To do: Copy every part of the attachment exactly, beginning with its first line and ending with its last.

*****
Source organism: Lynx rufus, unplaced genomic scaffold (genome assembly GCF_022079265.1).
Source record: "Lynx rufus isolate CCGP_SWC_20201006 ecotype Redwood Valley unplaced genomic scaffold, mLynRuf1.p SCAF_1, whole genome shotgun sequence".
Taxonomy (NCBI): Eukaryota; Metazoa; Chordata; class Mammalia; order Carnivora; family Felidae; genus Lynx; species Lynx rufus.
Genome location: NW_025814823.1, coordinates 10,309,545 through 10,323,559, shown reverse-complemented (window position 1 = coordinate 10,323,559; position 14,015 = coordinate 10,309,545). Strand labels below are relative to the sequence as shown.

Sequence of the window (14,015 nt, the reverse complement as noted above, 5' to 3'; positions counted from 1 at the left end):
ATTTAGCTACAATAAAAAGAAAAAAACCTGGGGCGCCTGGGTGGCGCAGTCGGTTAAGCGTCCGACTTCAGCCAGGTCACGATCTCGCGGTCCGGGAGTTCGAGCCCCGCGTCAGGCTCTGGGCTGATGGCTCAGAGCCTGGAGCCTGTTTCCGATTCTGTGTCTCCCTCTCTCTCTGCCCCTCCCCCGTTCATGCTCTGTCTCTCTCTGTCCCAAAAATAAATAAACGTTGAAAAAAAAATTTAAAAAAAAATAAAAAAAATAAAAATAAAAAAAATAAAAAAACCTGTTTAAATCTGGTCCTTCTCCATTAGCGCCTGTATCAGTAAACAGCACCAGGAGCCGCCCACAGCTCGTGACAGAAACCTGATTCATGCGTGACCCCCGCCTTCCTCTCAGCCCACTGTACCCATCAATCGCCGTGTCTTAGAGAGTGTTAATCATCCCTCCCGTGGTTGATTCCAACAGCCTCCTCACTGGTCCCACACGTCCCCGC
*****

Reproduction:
Source organism: Lynx rufus, unplaced genomic scaffold (genome assembly GCF_022079265.1).
Source record: "Lynx rufus isolate CCGP_SWC_20201006 ecotype Redwood Valley unplaced genomic scaffold, mLynRuf1.p SCAF_1, whole genome shotgun sequence".
Taxonomy (NCBI): Eukaryota; Metazoa; Chordata; class Mammalia; order Carnivora; family Felidae; genus Lynx; species Lynx rufus.
Genome location: NW_025814823.1, coordinates 10,309,545 through 10,323,559, shown reverse-complemented (window position 1 = coordinate 10,323,559; position 14,015 = coordinate 10,309,545). Strand labels below are relative to the sequence as shown.

Sequence of the window (14,015 nt, the reverse complement as noted above, 5' to 3'; positions counted from 1 at the left end):
ATTTAGCTACAATAAAAAGAAAAAAACCTGGGGCGCCTGGGTGGCGCAGTCGGTTAAGCGTCCGACTTCAGCCAGGTCACGATCTCGCGGTCCGGGAGTTCGAGCCCCGCGTCAGGCTCTGGGCTGATGGCTCAGAGCCTGGAGCCTGTTTCCGATTCTGTGTCTCCCTCTCTCTCTGCCCCTCCCCCGTTCATGCTCTGTCTCTCTCTGTCCCAAAAATAAATAAACGTTGAAAAAAAAATTTAAAAAAAAATAAAAAAAATAAAAATAAAAAAAATAAAAAAACCTGTTTAAATCTGGTCCTTCTCCATTAGCGCCTGTATCAGTAAACAGCACCAGGAGCCGCCCACAGCTCGTGACAGAAACCTGATTCATGCGTGACCCCCGCCTTCCTCTCAGCCCACTGTACCCATCAATCGCCGTGTCTTAGAGAGTGTTAATCATCCCTCCCGTGGTTGATTCCAACAGCCTCCTCACTGGTCCCACACGTCCCCGC